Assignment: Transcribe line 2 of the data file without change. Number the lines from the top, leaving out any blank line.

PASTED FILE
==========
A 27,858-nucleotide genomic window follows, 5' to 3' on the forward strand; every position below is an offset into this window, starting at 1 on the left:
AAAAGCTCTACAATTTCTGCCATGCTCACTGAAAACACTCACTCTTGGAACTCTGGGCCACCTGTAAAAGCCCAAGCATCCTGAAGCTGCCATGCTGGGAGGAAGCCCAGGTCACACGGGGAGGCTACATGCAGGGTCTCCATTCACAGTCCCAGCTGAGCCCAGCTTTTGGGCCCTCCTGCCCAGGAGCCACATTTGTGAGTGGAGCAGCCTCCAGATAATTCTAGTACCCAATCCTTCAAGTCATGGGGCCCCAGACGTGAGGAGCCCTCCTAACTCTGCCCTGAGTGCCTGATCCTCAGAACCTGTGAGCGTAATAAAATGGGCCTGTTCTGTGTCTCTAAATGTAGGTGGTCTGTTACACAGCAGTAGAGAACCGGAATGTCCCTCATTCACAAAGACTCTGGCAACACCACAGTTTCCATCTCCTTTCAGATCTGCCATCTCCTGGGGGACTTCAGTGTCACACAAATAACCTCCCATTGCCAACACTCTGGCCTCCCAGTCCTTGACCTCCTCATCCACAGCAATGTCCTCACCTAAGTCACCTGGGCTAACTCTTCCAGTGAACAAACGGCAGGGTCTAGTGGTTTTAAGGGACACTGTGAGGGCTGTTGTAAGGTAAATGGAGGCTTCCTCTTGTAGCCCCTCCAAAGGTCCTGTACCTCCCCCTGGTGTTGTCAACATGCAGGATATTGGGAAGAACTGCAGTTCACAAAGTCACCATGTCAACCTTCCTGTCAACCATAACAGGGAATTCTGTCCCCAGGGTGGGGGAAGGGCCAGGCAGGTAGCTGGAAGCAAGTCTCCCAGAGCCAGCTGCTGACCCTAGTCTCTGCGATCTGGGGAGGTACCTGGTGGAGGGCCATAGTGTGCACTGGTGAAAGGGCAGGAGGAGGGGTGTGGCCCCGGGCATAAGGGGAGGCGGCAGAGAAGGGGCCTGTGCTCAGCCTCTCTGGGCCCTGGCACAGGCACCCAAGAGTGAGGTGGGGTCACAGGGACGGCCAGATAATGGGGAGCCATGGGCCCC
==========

AAAAGCTCTACAATTTCTGCCATGCTCACTGAAAACACTCACTCTTGGAACTCTGGGCCACCTGTAAAAGCCCAAGCATCCTGAAGCTGCCATGCTGGGAGGAAGCCCAGGTCACACGGGGAGGCTACATGCAGGGTCTCCATTCACAGTCCCAGCTGAGCCCAGCTTTTGGGCCCTCCTGCCCAGGAGCCACATTTGTGAGTGGAGCAGCCTCCAGATAATTCTAGTACCCAATCCTTCAAGTCATGGGGCCCCAGACGTGAGGAGCCCTCCTAACTCTGCCCTGAGTGCCTGATCCTCAGAACCTGTGAGCGTAATAAAATGGGCCTGTTCTGTGTCTCTAAATGTAGGTGGTCTGTTACACAGCAGTAGAGAACCGGAATGTCCCTCATTCACAAAGACTCTGGCAACACCACAGTTTCCATCTCCTTTCAGATCTGCCATCTCCTGGGGGACTTCAGTGTCACACAAATAACCTCCCATTGCCAACACTCTGGCCTCCCAGTCCTTGACCTCCTCATCCACAGCAATGTCCTCACCTAAGTCACCTGGGCTAACTCTTCCAGTGAACAAACGGCAGGGTCTAGTGGTTTTAAGGGACACTGTGAGGGCTGTTGTAAGGTAAATGGAGGCTTCCTCTTGTAGCCCCTCCAAAGGTCCTGTACCTCCCCCTGGTGTTGTCAACATGCAGGATATTGGGAAGAACTGCAGTTCACAAAGTCACCATGTCAACCTTCCTGTCAACCATAACAGGGAATTCTGTCCCCAGGGTGGGGGAAGGGCCAGGCAGGTAGCTGGAAGCAAGTCTCCCAGAGCCAGCTGCTGACCCTAGTCTCTGCGATCTGGGGAGGTACCTGGTGGAGGGCCATAGTGTGCACTGGTGAAAGGGCAGGAGGAGGGGTGTGGCCCCGGGCATAAGGGGAGGCGGCAGAGAAGGGGCCTGTGCTCAGCCTCTCTGGGCCCTGGCACAGGCACCCAAGAGTGAGGTGGGGTCACAGGGACGGCCAGATAATGGGGAGCCATGGGCCCC